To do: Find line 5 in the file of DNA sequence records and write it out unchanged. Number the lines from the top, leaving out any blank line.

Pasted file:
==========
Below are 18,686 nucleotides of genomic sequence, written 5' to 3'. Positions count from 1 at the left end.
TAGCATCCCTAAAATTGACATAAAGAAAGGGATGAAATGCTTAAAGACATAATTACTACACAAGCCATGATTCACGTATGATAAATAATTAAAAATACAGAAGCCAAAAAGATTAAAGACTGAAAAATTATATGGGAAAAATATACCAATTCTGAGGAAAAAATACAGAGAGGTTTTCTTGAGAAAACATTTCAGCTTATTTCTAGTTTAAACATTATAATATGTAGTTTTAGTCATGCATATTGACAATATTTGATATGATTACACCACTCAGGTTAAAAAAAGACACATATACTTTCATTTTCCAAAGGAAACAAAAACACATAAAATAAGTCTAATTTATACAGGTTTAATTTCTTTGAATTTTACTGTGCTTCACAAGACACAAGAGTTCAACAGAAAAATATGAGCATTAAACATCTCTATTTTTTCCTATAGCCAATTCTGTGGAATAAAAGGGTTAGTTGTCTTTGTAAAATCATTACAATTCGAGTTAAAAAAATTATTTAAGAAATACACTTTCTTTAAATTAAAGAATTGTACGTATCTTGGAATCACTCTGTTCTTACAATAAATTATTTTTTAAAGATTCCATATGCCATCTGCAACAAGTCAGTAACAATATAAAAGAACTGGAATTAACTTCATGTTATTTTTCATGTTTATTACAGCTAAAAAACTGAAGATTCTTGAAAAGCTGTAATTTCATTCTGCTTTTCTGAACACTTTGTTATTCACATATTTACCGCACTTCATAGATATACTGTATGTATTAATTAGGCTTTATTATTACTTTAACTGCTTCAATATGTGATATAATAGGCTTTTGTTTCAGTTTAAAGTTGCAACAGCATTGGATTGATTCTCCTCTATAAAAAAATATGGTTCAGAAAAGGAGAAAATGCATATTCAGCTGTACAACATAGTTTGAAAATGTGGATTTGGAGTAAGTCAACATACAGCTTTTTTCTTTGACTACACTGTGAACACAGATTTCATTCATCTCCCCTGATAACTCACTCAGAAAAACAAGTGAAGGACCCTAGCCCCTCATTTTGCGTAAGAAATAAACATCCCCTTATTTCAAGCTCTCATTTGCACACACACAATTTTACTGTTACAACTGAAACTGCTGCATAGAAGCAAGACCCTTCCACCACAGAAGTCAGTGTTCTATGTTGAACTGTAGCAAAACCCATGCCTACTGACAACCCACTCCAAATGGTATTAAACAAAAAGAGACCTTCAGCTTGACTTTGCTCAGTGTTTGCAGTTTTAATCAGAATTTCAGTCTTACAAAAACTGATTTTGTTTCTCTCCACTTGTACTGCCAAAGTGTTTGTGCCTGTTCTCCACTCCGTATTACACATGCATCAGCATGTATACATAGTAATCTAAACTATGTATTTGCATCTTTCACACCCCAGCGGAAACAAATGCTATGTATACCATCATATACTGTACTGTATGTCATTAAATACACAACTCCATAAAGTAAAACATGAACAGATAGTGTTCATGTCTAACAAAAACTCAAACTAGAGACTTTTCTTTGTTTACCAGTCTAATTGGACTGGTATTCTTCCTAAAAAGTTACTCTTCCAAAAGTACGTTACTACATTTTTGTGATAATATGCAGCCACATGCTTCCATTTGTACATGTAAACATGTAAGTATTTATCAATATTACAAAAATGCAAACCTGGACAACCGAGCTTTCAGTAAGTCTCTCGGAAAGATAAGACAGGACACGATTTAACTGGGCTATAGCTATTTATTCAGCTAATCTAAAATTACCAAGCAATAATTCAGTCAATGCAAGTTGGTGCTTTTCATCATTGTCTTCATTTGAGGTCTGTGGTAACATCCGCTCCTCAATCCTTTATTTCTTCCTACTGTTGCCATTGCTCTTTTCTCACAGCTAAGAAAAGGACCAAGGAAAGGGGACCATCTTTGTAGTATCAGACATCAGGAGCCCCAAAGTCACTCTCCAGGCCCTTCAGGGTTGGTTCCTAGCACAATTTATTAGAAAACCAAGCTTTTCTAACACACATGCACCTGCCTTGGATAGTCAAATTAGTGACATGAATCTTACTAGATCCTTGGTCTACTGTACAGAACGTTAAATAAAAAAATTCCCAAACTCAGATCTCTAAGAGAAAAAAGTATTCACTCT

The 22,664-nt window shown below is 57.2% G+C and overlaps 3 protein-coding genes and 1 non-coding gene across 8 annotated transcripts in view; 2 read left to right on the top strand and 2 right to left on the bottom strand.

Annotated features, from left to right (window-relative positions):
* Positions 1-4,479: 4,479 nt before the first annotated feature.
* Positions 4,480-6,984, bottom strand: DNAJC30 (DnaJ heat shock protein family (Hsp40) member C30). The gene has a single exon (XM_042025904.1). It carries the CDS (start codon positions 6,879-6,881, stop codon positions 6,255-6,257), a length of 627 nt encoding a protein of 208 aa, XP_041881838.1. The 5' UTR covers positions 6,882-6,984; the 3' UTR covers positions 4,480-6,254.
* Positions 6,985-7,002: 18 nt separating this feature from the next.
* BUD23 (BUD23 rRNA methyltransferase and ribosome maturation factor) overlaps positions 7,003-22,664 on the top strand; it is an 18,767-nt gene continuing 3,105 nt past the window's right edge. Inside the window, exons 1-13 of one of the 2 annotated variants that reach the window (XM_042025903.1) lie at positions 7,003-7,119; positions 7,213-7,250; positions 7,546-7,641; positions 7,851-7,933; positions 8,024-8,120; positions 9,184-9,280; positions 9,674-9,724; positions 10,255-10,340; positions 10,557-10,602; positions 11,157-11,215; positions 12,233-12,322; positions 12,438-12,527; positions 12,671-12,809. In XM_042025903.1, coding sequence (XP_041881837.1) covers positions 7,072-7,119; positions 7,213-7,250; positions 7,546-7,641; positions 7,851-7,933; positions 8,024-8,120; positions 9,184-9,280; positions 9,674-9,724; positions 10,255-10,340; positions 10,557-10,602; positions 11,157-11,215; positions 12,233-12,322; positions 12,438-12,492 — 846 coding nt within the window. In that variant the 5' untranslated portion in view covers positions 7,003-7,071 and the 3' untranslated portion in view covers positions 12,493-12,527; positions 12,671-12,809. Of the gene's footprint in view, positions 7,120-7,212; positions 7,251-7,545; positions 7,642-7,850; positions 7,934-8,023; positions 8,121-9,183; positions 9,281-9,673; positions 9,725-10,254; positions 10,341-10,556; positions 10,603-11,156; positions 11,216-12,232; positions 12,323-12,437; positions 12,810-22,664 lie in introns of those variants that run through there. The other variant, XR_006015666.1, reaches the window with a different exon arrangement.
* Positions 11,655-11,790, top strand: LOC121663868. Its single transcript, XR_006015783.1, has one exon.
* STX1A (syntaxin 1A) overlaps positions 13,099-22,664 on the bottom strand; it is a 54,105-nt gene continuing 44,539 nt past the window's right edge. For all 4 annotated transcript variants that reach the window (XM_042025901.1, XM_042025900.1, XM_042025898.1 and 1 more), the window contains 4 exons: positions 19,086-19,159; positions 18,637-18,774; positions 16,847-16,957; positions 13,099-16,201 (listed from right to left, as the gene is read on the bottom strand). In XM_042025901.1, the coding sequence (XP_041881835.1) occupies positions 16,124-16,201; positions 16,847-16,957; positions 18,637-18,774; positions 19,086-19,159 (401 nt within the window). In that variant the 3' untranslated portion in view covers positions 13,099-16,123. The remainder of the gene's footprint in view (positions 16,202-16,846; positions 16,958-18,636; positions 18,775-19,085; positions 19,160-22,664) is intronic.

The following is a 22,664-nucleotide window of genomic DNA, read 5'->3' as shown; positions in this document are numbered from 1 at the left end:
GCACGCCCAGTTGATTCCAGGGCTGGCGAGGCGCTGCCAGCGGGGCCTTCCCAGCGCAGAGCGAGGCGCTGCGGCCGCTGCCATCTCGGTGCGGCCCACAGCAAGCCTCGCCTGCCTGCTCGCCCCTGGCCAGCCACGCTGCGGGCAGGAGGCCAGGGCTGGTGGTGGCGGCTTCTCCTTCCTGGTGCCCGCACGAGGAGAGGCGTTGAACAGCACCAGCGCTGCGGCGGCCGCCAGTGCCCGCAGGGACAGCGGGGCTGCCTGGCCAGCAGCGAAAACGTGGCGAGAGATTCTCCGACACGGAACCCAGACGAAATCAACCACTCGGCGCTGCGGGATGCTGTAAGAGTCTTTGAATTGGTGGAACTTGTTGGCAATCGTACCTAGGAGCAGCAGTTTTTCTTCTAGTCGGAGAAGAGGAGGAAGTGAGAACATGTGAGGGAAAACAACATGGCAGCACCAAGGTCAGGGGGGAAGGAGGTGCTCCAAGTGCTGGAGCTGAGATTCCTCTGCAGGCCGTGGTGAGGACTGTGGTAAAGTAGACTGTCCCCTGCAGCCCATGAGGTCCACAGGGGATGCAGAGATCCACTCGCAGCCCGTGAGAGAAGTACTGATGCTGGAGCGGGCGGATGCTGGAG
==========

* Positions 1-4,479: 4,479 nt before the first annotated feature.